November 17, 1933.
Appeal from Supreme Court of Bronx County.
Nicholas D. Lamorte of counsel [ Francis X. Stephens, Jr., with him on the brief; James A. Carney, attorney], for the appellant.
Daniel Miner of counsel [ James B. Henney, attorney], for the respondents.
This is an action brought against the defendants as owners of a tenement house, for damages resulting from their alleged negligence. An accident occurred when the infant plaintiff descended the stairs in defendants' house and stepped on a rug at the bottom. The rug slipped from under him, causing him to fall back against the treads and he suffered a transverse fracture of the left forearm. At the end of the case the court said: "There is no evidence in the case indicating that either the stairs or the rug itself were defective. The contention here is that the defendant maintained the hallway in a dangerous condition, namely, that the rug in question was subject to slipping." The action was then dismissed on the ground "that an action in negligence cannot be predicated upon merely the failure to nail a rug to the floor."
The record shows more than a mere failure to nail a rug to the floor. The rug was of the small "scatter" type and likely to move if not fastened. The floor was tiled and naturally slippery. The rug had often slipped. There had been complaints about it as being a "nuisance." It appeared that the defendants themselves had recognized the dangers of this situation and had been in the habit of placing a brick on the rug to secure it in position. This admission by conduct of the defendants that a dangerous situation existed as well as the sufficiency of the means adopted to secure the rug presented questions of fact as to the defendants' negligence which should have been submitted to the jury.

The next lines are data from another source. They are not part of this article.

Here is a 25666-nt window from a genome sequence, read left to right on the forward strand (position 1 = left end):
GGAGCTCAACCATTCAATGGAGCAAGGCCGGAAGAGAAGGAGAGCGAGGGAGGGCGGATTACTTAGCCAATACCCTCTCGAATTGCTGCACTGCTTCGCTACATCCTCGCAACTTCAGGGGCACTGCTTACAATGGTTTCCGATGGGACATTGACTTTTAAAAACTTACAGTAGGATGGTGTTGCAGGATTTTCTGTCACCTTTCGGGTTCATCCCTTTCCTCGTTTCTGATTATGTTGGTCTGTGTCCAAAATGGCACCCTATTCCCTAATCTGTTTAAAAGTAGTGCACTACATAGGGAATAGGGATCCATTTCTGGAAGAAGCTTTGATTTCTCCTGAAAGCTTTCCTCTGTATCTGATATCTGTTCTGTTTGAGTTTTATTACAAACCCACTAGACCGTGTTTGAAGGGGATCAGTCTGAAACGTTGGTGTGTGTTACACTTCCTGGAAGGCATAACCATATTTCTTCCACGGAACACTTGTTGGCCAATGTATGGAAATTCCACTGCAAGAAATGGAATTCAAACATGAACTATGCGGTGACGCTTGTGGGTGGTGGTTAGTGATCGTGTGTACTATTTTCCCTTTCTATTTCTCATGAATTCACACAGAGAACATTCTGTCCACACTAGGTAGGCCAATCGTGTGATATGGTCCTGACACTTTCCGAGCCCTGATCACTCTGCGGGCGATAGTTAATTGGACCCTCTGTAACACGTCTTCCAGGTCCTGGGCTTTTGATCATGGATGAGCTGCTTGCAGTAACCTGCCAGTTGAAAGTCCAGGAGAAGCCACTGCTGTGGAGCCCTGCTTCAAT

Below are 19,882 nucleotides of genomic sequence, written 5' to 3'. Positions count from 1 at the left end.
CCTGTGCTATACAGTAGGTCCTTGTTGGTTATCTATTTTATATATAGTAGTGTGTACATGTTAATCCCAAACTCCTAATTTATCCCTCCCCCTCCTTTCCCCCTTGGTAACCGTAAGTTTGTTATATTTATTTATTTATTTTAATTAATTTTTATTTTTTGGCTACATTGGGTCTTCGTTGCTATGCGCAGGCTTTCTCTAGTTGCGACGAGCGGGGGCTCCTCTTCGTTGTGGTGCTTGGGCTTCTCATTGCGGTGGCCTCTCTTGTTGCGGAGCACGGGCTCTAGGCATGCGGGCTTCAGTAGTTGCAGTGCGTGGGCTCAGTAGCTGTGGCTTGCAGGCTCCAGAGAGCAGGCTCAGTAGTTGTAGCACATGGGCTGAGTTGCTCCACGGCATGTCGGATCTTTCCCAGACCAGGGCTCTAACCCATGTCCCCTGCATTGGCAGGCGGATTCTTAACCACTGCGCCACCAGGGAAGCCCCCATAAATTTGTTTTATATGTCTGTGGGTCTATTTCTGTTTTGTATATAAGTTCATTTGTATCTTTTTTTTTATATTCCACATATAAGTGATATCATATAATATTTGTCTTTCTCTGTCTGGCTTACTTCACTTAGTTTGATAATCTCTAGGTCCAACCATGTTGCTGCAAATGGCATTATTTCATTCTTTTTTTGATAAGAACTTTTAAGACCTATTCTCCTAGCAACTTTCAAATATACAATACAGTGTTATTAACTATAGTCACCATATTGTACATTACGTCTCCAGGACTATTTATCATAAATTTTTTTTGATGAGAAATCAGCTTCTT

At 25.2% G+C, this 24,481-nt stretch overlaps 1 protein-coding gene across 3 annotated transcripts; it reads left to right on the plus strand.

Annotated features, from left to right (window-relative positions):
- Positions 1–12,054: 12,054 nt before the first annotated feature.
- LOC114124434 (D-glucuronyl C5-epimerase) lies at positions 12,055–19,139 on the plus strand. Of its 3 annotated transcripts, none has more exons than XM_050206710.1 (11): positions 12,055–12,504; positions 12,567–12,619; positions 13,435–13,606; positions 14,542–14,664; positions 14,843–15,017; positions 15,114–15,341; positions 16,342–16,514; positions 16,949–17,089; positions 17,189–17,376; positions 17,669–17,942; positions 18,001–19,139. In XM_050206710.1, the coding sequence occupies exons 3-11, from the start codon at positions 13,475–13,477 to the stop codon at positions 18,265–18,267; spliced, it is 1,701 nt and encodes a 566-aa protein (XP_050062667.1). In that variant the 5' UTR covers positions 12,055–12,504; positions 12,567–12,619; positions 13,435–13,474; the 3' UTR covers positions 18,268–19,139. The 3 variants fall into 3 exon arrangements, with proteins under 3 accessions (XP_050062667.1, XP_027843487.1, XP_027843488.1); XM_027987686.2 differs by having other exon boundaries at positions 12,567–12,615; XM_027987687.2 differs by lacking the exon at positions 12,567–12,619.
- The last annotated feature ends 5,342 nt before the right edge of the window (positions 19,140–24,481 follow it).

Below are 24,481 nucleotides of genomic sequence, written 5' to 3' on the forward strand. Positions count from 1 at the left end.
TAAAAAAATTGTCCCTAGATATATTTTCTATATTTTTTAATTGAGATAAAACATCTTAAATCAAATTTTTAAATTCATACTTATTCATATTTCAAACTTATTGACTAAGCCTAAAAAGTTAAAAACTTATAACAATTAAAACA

The judgment of dismissal should be reversed and a new trial ordered, with costs to appellant to abide the event.
MERRELL, GLENNON and UNTERMYER, JJ., concur; FINCH, P.J., dissents.
In my opinion the decision of the learned justice at Trial Term was right and should be affirmed.
If it is negligence to place a rug upon a tile floor in the common hall of an apartment house, a new measure of care is set up which is contrary to prevailing custom and usage.
There is no claim of any defect in the rug. The fact that the rug would become wrinkled from time to time and that a brick was employed to prevent this condition constitutes no evidence that the rug was dangerous if not fastened.
Judgment reversed and a new trial ordered, with costs to the appellant to abide the event.